The Mystical Arts of Tibet Saffron robes, death's-head masks and horns the size of telephone poles -- all that and more represent the mystical arts of Tibet. The Yoga Center of Houston has brought in genuine monks, from Drefung Joseling Monastery, for a complete program of stress-relieving, tantric and enlightening entertainment. Today's feature is sacred music and dance.(Saturday at noon, the monks will indulge us with zok ke, or awesome voice, chanting in Curtains Theater.) 7:309:30 p.m. Emerson Unitarian Church, 1900 Bering Drive, 782-8250; or, call the Yoga Center for details, 524-5472. $10 donations expected.
A Tribute to El Vaquero and El Ranchero Hey kids, more than a century before those prissy Pilgrims set out for the new world, ranchers were working in our neighborhood -- we had printing presses and vineyards, too. Sadly, the photo exhibit opening today doesn't have any images from those earliest days. No, the heart of this exhibition is shots from the King Ranch taken between 1939 and 1944. Those pictures are from Toni Frissel's series, along with work by other professionals. To maintain their standing as a folk art gallery, Casa Ramirez will also exhibit artifacts from the 1880s and thereabouts and recent, rodeo-themed artwork by local schoolchildren. AViva! el vaquero! (Or, why do you think they call it rodeo?) Images and objects on display through March 9. Casa Ramirez Folkart Gallery, 239 West 19th Street, 880-2420.
Mr. Payback What's more expensive and annoying to parents than a Sega addiction? Interactive movies, that's what! Mr. Payback was written and directed by Bob Gale, who made a packet of dough as the creator of Back to the Future. Back to the Future star and all-around mutant Christopher Lloyd is featured in Mr. Payback, along with Billy Warlock of Baywatch and Leslie Easterbrook from Police Academy. Mr. Payback is an "Interfilm" technology experience, which means it contains segments of film interspersed with video game elements. (A three-button pistol grip, something like the Love Connection technology, allows the audience to vote on what the next plot turn will be, and the film then goes with the democratic flow.) The whole thing is all multimedia and wave of the future -- and lasts only 20 minutes. Something had to give to bring technology to the people, and apparently time was it. Mr. Payback begins today at Sony Memorial City and at nine other locations across the country, 467-5639. $5.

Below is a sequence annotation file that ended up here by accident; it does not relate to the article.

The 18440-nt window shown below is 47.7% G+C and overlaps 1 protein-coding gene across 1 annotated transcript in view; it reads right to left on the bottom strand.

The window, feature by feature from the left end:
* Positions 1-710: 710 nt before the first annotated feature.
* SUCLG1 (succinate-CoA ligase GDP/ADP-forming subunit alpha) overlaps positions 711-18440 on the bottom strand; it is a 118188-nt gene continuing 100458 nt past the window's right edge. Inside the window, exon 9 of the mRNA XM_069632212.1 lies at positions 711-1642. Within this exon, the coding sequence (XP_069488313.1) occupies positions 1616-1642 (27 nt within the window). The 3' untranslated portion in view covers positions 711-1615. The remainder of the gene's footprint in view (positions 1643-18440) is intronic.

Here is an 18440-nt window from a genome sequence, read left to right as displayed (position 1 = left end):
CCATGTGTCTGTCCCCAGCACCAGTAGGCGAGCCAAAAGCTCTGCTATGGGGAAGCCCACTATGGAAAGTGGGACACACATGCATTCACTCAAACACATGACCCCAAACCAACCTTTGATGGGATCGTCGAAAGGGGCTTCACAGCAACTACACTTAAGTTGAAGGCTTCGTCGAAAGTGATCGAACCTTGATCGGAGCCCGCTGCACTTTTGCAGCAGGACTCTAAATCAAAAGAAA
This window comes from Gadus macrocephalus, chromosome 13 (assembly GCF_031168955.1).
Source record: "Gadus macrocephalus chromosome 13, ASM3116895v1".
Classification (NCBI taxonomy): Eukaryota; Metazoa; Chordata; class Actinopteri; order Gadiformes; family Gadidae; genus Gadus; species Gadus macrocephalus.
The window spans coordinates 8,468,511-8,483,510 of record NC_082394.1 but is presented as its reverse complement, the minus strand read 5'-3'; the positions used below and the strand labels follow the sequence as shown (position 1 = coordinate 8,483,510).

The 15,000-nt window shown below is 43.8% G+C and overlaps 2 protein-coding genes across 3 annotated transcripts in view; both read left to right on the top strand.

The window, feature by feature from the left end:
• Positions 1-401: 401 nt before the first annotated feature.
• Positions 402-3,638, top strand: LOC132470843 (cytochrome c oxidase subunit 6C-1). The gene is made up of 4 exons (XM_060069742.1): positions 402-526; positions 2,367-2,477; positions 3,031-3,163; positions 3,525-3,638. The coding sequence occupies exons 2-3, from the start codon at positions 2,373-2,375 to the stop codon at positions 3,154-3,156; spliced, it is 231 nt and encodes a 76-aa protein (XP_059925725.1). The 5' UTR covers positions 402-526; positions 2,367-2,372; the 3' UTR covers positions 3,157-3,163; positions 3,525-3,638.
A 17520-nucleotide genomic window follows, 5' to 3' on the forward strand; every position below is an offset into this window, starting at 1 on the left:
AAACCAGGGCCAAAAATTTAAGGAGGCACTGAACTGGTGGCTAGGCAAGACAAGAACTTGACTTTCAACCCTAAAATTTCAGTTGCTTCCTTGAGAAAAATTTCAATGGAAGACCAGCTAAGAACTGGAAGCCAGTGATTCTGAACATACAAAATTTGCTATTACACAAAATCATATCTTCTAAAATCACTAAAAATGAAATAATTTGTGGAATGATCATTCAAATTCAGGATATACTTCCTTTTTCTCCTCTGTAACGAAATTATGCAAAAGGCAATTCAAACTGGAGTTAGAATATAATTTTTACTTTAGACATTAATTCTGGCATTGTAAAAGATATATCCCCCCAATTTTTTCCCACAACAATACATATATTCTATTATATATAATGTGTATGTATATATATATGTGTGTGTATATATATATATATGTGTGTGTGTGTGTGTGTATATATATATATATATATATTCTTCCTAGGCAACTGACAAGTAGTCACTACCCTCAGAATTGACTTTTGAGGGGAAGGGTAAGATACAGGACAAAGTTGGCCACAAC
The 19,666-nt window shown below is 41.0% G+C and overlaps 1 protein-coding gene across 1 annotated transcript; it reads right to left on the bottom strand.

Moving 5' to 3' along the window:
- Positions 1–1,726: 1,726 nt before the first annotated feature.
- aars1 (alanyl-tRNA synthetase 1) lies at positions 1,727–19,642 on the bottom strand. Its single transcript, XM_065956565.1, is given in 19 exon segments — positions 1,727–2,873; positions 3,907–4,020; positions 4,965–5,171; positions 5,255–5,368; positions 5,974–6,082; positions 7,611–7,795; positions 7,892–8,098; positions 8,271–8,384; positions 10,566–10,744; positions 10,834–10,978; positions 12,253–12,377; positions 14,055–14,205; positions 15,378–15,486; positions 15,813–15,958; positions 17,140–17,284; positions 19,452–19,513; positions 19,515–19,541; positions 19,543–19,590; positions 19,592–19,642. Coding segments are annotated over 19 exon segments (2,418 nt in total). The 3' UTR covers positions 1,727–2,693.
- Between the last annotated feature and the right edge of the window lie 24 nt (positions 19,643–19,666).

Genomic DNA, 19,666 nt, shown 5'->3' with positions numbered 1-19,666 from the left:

Spider Baby Way poppin' black-and-white animated critters and kids frolic during the opening credits of this 1964 film while a cheery Lon Chaney Jr. sings about "boys and ghouls having a ball." At dinner, it seems, because "Frankenstein, Dracula and the mummy are sure to end up in somebody's tummy .... Mix in seven legs from an eight-legged beast, and you're all set for a cannibal feast!" It gets better! First a very blond, very bad actor offers incredibly stupid medical babble by way of exposition, ending his spiel with an eerie warning: "Some people say the Merrye Syndrome doesn't exit! But I know it did ... although it all ended on that fateful day ten years ago." Then, Rochester shows up on a motorcycle delivery cart and a nut-case nymphet with Bardot-tousled hair snuffs him. Later, they eat bugs and house pets. Well, maybe it's not Rochester, but does that really matter? Lon Chaney Jr. plays the loyal chauffeur, and a nominally normal woman claims to revere the mummy. "I love how his feet go: step scrape, step scrape," she says. And she thinks all men should be like the wolfman, "real beasts." Spider Baby is a wonder to behold. Part of a double feature with Switchblade Sisters (1976), both of them mutant films by auteur Jack Hill, who's alive, well and enjoying the attention his movies are getting. Okay, his exact words at a recent L.A. screening were, "I don't know what all this interest is about. If someone can figure it out, please let me know." The double feature starts at 7:30 p.m., tonight and tomorrow. Rice Media Center, Rice University (entrance no. 8 off University), 527-4853. $5 and no, they don't sell popcorn and the odds for successfully smuggling in beer are slim to none. Rice has a lot of money -- why don't the regents build a drive-in screen for occasions like this?
The Human Language What is good for? Why do we bother? After all, most of what most people have to say most of the time could easily be expressed by throwing a rock and then running away. Perhaps we have language so that we can talk about why we have language. Or so we can make things up -- and by make things up I don't mean fiction. I mean plain untruths such as, "This is the only attempt ever made to 'explain language' in a way that all intelligent people will enjoy and truly understand." The brochure for this three-part series contains that line, and one would guess that whoever wrote it would know that scholars and writers have always labored to "explain language." Still, judging from the quotes in the press kit, this is a zippy show. People from all over the world and Sid Caesar will talk about talking. We'll learn that the Siberian Yupik Eskimos have a single word that means "without us being sprayed upon, by water, when we're traveling by boat." We'll learn the secret signals of the Atlanta Braves third-base coach. We'll learn why chimps can't talk and we can, and if they're bright enough to understand when we slander them. Tonight's episode is "Acquiring the Human Language: Playing the Language Game," and how children come to have and use language is the focus. The entire series has the Noam Chomsky seal of approval. 8 p.m. KUHT/Channel 8.